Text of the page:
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Post by Admin on Fri Mar 05 2010, 17:23

The electrical "wiring" of the heart is outlined in the figure below. Normally the signal for cardiac electrical stimulation starts in the sinus node, also called the sinoatrial (SA) node. This node is located in the right atrium near the opening of the superior vena cava. It is a small collection of specialized cells capable of automatically generating an electrical stimulus (signal). From the sinus node this stimulus spreads first through the right atrium and then into the left atrium. Thus the sinus node functions as the normal pacemaker of the heart.

The first phase of cardiac muscle activation is electrical stimulation of the right and left atria. This in turn signals the atria to contract and pump blood simultaneously through the tricuspid and mitral valves into the right and left ventricles. The electrical stimulus then spreads to specialized conduction tissues in the atrioventricular (AV) junction, which includes the AV node and bundle of His, and then into the left and right bundle branches, which transmit the stimulus to the ventricular muscle cells.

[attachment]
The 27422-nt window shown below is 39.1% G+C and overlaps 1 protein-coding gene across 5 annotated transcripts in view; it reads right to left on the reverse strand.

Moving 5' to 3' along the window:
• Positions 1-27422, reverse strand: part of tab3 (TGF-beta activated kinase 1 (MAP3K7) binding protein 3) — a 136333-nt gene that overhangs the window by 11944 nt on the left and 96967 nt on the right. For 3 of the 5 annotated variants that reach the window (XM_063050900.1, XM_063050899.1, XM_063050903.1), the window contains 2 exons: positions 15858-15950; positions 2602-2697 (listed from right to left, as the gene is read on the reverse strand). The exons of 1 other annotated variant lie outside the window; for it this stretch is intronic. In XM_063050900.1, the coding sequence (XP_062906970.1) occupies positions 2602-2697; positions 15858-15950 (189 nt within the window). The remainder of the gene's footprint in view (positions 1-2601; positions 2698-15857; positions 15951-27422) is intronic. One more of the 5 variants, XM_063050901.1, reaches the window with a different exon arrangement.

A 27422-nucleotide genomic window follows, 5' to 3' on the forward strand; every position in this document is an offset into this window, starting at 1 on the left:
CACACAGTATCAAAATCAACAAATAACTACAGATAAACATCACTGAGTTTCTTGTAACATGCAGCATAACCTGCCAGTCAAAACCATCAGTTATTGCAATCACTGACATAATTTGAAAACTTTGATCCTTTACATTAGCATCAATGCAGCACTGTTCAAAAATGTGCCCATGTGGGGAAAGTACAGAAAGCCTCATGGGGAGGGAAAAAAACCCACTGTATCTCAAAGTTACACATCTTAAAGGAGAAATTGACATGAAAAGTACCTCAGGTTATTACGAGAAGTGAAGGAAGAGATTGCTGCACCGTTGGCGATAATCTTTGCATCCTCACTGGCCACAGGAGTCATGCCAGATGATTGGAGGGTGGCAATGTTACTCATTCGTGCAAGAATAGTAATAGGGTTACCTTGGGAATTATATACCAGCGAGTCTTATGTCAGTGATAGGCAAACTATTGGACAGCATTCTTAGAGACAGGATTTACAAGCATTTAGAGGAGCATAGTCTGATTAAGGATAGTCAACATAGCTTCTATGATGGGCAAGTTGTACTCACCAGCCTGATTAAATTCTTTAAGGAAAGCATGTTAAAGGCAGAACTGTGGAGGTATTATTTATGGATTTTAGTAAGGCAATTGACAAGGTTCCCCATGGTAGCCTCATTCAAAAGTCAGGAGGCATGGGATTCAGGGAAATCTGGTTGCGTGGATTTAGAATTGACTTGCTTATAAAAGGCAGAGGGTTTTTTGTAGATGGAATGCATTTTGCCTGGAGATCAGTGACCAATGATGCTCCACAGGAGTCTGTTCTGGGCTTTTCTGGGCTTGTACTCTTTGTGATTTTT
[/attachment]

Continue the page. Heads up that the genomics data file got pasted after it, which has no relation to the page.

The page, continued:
The AV junction, which acts as a sort of electrical "bridge" connecting the atria and ventricles, is located at the base of the interatrial septum and extends into the interventricular septum . The upper (proximal) part of the AV junction is the AV node.The lower (distal) part of the AV junction is called the bundle of His. The bundle of His then divides into two main branches: the right bundle branch, which distributes the stimulus to the right ventricle, and the left bundle branch,which distributes the stimulus to the left ventricle .

The electrical stimulus spreads simultaneously down the left and right bundle branches intothe ventricular myocardium (ventricular muscle) by way of specialized conducting cells called Purkinje fibers. These fibers are located in the ventricular myocardium.

Under normal circumstances, when the sinus node is pacing the heart (normal sinus rhythm), the AV junction appears to serve primarily as a shuttle, directing the electrical stimulus into the ventricles. However, under some circumstances the AV junction can also act as an independent pacemaker of the heart. For example, if the sinus node fails to function properly, the AV junction can act as an escape pacemaker. In such cases an AV junctional rhythm (and not sinus rhythm) is present. This produces a distinct ECG pattern
Just as the spread of electrical stimuli through the atria leads to atrial contraction, so the spread of stimuli through the ventricles leads to ventricular contraction, with pumping of blood to the lungs and into the general circulation.


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Post by gogeta on Sun Mar 07 2010, 16:13

also note that the A-V node provides the delay that is required to prevent simultaneous contraction of atria and ventricles...ensures ventricles contract later


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